DHill Financial, PEO, Health Insurance, Local Broker

Anthem Blue Cross Blue Shield  announced their departure from the individual health insurance marketplace in most major county areas in Virginia at the start of 2018.  Concern is growing about the state of the health insurance marketplace, and what the changes mean for affordable healthcare to consumers across the nation.

Increasing health insurance premiums and rising plan co-pays are just part of the issue. More and more people will find local and regional insurance agents reluctant to provide needed guidance and service to families looking for individual health insurance.

Anthem has maintained their plan to stay in the small group employer marketplace.  However, Anthem and other regional insurance providers face competitive pressures from a new type of buying consortium, some of which provide small employers access to carriers and benefits historically restricted to larger employers (500 employees and above).

These consortium’s, called Professional Employer Organizations (PEOs) are often payroll service companies who have developed ways to provide additional services to the small employer clients.  Through the PEO platform, small employers (down to just a few employees) can also access HR consulting and business consulting, providing non regulated services and in core areas of need for small business owners.

The insurance products offered through a PEO range from workers compensation to more complex commercial needs, health insurance, 401(k), and other core employee benefits.  These products, however, require additional licensing by the provider instances of companies selling health insurance to clients without the proper licensing have already been reported.  This has resulted in failure to meet compliance standards as part of their service offering.

However, there are PEO firms in the marketplace like BBSI, who partner with licensed local health insurance brokers as a way to leverage not only their relationships, but also their understanding of the local healthcare marketplace.  Thus they can provide a more tailored, compliant, and effective solution to better meet the specific needs of individual small businesses.

Here are 4 reasons I believe that some PEOs are not helpful for the survival of the health insurance industry.

  1. Larger employers are more similar to one another than small employers – when buying insurance on a group basis, one of the first items the insurance company will request is the SIC code or Standard Industrial Classification. This is requested because the insurance companies can predict with reasonable certainty how different industries will perform from a risk and experience standpoint.  That predictability is lost with the blended group, and thus businesses in certain industries with better claims experience are going to be financially supporting other industries with higher claims rates.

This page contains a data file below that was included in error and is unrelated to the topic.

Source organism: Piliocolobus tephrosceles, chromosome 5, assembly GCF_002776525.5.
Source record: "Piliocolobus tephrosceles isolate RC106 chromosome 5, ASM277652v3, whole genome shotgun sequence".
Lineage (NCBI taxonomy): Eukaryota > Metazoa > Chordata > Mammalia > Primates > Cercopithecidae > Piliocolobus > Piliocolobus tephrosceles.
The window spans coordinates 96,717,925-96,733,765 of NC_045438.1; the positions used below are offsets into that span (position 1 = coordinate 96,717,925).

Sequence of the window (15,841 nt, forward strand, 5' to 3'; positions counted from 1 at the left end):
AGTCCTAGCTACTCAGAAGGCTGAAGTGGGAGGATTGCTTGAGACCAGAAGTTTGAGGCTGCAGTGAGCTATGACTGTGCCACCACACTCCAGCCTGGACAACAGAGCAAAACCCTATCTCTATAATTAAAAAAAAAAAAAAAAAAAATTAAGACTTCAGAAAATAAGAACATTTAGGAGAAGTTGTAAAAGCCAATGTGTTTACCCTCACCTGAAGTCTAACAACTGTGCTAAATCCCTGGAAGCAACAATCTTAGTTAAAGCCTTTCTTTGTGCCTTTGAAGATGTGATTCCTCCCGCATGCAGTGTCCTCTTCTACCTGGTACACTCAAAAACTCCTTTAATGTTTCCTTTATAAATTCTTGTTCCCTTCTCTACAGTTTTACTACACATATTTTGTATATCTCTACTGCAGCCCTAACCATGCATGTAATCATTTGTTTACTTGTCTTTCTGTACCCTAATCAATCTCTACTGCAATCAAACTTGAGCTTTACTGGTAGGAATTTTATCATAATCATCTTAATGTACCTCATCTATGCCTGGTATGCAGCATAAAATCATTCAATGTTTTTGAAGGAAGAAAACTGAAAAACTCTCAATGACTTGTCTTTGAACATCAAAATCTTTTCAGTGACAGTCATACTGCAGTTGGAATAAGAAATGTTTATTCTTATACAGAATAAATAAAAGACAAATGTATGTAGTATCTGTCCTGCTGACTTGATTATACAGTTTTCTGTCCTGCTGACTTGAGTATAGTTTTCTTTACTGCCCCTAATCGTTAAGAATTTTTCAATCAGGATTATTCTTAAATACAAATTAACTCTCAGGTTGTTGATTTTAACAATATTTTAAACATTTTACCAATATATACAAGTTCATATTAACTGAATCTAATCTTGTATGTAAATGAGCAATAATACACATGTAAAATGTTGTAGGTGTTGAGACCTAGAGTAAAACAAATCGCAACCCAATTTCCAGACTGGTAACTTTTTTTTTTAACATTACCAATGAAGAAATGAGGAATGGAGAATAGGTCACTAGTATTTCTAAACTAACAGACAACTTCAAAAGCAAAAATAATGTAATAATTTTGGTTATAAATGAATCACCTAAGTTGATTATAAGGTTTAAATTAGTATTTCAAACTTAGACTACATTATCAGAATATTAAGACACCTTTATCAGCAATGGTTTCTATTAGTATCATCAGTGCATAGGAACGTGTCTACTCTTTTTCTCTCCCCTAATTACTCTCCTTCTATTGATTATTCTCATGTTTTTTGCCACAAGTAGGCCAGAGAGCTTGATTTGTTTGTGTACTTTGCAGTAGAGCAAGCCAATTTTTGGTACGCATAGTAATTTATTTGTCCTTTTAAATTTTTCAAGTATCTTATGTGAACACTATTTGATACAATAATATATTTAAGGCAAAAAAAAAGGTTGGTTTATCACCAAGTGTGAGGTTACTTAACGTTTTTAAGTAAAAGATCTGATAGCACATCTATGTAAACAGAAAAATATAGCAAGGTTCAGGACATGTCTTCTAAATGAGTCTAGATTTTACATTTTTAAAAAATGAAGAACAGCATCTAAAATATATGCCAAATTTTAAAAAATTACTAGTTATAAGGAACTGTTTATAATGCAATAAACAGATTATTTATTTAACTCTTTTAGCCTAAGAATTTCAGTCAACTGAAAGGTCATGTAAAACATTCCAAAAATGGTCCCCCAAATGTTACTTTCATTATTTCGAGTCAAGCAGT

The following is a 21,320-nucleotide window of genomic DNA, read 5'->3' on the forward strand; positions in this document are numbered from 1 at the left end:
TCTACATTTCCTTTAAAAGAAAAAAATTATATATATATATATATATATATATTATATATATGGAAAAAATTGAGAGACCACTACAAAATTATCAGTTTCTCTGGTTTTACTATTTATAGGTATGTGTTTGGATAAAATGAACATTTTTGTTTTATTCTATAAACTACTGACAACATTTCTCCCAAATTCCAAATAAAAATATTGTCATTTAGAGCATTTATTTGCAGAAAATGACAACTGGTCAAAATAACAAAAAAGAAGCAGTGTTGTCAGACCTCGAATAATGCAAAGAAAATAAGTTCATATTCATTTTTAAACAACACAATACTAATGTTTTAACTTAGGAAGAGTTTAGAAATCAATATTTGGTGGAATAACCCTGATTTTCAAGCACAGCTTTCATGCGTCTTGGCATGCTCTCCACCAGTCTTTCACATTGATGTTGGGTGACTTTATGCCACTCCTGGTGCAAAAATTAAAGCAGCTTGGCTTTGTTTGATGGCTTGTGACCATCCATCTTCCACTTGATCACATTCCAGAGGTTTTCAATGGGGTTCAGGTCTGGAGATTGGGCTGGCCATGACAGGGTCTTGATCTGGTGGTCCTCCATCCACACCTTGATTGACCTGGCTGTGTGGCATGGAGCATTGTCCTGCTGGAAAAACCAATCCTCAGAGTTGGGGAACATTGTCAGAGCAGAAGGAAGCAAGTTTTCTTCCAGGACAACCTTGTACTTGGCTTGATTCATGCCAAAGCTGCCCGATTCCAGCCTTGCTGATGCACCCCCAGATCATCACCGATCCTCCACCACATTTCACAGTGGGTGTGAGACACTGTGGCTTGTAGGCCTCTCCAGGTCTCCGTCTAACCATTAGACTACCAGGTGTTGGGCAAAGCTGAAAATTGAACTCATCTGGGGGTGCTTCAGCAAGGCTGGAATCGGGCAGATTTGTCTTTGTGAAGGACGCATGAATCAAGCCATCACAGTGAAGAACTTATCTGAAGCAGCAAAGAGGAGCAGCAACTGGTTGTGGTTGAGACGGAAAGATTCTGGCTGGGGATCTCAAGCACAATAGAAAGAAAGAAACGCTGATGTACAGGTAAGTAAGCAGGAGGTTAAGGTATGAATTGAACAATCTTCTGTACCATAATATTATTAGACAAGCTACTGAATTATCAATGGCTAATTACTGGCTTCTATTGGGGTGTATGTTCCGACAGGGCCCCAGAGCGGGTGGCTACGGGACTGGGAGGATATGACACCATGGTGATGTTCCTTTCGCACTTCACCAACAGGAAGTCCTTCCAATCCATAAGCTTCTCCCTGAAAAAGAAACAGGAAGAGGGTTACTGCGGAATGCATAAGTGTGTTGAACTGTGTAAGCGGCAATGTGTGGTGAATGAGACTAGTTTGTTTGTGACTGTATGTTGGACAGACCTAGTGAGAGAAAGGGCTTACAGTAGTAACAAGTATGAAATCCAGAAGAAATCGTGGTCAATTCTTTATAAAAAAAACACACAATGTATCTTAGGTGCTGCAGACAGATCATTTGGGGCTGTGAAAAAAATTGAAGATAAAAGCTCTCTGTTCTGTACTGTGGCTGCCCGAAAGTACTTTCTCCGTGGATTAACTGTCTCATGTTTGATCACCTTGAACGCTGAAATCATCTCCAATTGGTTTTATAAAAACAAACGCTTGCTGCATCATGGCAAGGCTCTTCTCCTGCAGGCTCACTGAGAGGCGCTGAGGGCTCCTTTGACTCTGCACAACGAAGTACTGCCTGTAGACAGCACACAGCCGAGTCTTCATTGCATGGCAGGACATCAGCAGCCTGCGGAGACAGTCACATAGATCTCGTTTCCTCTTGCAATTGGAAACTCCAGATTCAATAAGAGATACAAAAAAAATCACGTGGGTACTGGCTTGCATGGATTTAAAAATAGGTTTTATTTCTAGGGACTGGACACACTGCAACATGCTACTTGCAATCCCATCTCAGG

2. Smaller employers need dedicated attention – looking at the federal health insurance exchange, there is a reason that experienced insurance agents are still needed to assist participants with enrolling in the plans.  A licensed agent who knows the local networks and trends in the marketplace, along with legal requirements, can properly match the types of plans available to the specific needs of the employer. In a competitive staffing marketplace, health insurance and employee benefits need to be tailored to the employer’s goal for offering the benefit.  The right benefits package can enhance the culture they want to nurture within their organization.
  3. Owners/Employers value local relationships – when is the last time the health representative from your PEO sent you a client referral, or found innovative ways to remind you that your business is a priority? Employers often depend on a local network to help build their business.  Once established, the business has the opportunity to invest in the relationships knowing there is a long-term value in the trust and knowledge built over time.  Health insurance brokers offer the same value to clients, providing an opportunity for business owners to build a long-term relationship with someone who keeps tabs on what is going on in their business. Better yet, the best insurance brokers look for ways to help grow their business on a local level, and offer a single point of contact if issues arise reducing the overall cost of business.
  4. The PEO model is a poor business match for long term success – business owners want to build a practice that is stable and predictable with little employee turnover thereby reducing costs over time. Many of the national payroll/PEO firms offering health insurance hire talent just out of college with little industry experience, and no track record of problem resolution – a key need for small employers who will encounter turbulence in their business. Further, the structure does not lend itself to long-term relationships  if the sales representative on whom the employer decided to make the initial purchase (of services) moves on to the next opportunity.

As a business owner, you want your business to be recognized as the gold standard.  If you don’t feel like you’re number one with your health insurance broker, or PEO, perhaps it is time to evaluate other options that can provide better, more tailored services to you and your employees.

David Hillelsohn is an insurance broker who prioritizes building long term relationships with clients that is built upon trust, knowledge, and compassion.  David is the president of DHill Financial, LLC which specializes in health insurance and life insurance and he can be reached at 703/435-6028 or david@dhillfinancial.com. Contact David with questions.